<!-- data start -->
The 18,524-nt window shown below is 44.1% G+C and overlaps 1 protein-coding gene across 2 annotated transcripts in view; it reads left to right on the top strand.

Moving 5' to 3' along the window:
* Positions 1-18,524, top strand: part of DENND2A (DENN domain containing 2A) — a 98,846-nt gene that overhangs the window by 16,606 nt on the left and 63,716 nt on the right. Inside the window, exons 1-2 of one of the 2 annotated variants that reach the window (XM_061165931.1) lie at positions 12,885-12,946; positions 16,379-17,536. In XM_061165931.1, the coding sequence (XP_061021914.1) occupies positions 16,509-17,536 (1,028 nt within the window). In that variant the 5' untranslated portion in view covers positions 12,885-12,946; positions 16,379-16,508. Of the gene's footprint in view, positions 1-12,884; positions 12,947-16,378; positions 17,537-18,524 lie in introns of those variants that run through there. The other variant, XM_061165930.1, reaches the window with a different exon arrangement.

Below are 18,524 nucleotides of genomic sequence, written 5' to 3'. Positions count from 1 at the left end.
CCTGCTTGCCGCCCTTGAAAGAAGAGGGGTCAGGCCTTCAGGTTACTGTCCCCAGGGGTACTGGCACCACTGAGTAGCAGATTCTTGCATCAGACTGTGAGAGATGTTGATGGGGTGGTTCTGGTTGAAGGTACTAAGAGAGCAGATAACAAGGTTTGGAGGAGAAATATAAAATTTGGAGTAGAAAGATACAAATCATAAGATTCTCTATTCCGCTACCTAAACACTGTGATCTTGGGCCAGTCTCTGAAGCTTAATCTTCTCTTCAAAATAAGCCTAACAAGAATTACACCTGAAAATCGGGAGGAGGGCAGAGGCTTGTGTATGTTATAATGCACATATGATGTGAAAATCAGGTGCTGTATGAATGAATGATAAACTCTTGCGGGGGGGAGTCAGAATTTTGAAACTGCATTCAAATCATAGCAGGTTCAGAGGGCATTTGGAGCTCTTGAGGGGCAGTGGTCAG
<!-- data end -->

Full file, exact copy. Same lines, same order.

The 18,524-nt window shown below is 44.1% G+C and overlaps 1 protein-coding gene across 2 annotated transcripts in view; it reads left to right on the top strand.

Moving 5' to 3' along the window:
* Positions 1-18,524, top strand: part of DENND2A (DENN domain containing 2A) — a 98,846-nt gene that overhangs the window by 16,606 nt on the left and 63,716 nt on the right. Inside the window, exons 1-2 of one of the 2 annotated variants that reach the window (XM_061165931.1) lie at positions 12,885-12,946; positions 16,379-17,536. In XM_061165931.1, the coding sequence (XP_061021914.1) occupies positions 16,509-17,536 (1,028 nt within the window). In that variant the 5' untranslated portion in view covers positions 12,885-12,946; positions 16,379-16,508. Of the gene's footprint in view, positions 1-12,884; positions 12,947-16,378; positions 17,537-18,524 lie in introns of those variants that run through there. The other variant, XM_061165930.1, reaches the window with a different exon arrangement.

Below are 18,524 nucleotides of genomic sequence, written 5' to 3'. Positions count from 1 at the left end.
CCTGCTTGCCGCCCTTGAAAGAAGAGGGGTCAGGCCTTCAGGTTACTGTCCCCAGGGGTACTGGCACCACTGAGTAGCAGATTCTTGCATCAGACTGTGAGAGATGTTGATGGGGTGGTTCTGGTTGAAGGTACTAAGAGAGCAGATAACAAGGTTTGGAGGAGAAATATAAAATTTGGAGTAGAAAGATACAAATCATAAGATTCTCTATTCCGCTACCTAAACACTGTGATCTTGGGCCAGTCTCTGAAGCTTAATCTTCTCTTCAAAATAAGCCTAACAAGAATTACACCTGAAAATCGGGAGGAGGGCAGAGGCTTGTGTATGTTATAATGCACATATGATGTGAAAATCAGGTGCTGTATGAATGAATGATAAACTCTTGCGGGGGGGAGTCAGAATTTTGAAACTGCATTCAAATCATAGCAGGTTCAGAGGGCATTTGGAGCTCTTGAGGGGCAGTGGTCAG